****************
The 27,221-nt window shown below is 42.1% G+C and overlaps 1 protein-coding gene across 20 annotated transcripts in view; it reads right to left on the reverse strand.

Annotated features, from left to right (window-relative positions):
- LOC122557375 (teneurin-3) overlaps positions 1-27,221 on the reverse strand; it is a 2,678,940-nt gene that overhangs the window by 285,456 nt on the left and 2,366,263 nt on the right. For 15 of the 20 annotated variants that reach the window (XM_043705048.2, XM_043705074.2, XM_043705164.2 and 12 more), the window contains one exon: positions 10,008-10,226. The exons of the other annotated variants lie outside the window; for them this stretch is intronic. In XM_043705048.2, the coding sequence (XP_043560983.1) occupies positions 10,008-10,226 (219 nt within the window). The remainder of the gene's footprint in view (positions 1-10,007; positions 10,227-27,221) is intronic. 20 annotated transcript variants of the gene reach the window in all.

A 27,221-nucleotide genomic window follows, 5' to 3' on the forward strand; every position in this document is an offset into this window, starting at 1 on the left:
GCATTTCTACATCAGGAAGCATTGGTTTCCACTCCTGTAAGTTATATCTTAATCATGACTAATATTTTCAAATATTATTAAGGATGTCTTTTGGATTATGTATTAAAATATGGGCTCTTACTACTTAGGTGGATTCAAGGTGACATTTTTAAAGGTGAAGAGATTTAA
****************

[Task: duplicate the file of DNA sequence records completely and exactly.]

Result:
The 27,221-nt window shown below is 42.1% G+C and overlaps 1 protein-coding gene across 20 annotated transcripts in view; it reads right to left on the reverse strand.

Annotated features, from left to right (window-relative positions):
- LOC122557375 (teneurin-3) overlaps positions 1-27,221 on the reverse strand; it is a 2,678,940-nt gene that overhangs the window by 285,456 nt on the left and 2,366,263 nt on the right. For 15 of the 20 annotated variants that reach the window (XM_043705048.2, XM_043705074.2, XM_043705164.2 and 12 more), the window contains one exon: positions 10,008-10,226. The exons of the other annotated variants lie outside the window; for them this stretch is intronic. In XM_043705048.2, the coding sequence (XP_043560983.1) occupies positions 10,008-10,226 (219 nt within the window). The remainder of the gene's footprint in view (positions 1-10,007; positions 10,227-27,221) is intronic. 20 annotated transcript variants of the gene reach the window in all.

A 27,221-nucleotide genomic window follows, 5' to 3' on the forward strand; every position in this document is an offset into this window, starting at 1 on the left:
GCATTTCTACATCAGGAAGCATTGGTTTCCACTCCTGTAAGTTATATCTTAATCATGACTAATATTTTCAAATATTATTAAGGATGTCTTTTGGATTATGTATTAAAATATGGGCTCTTACTACTTAGGTGGATTCAAGGTGACATTTTTAAAGGTGAAGAGATTTAA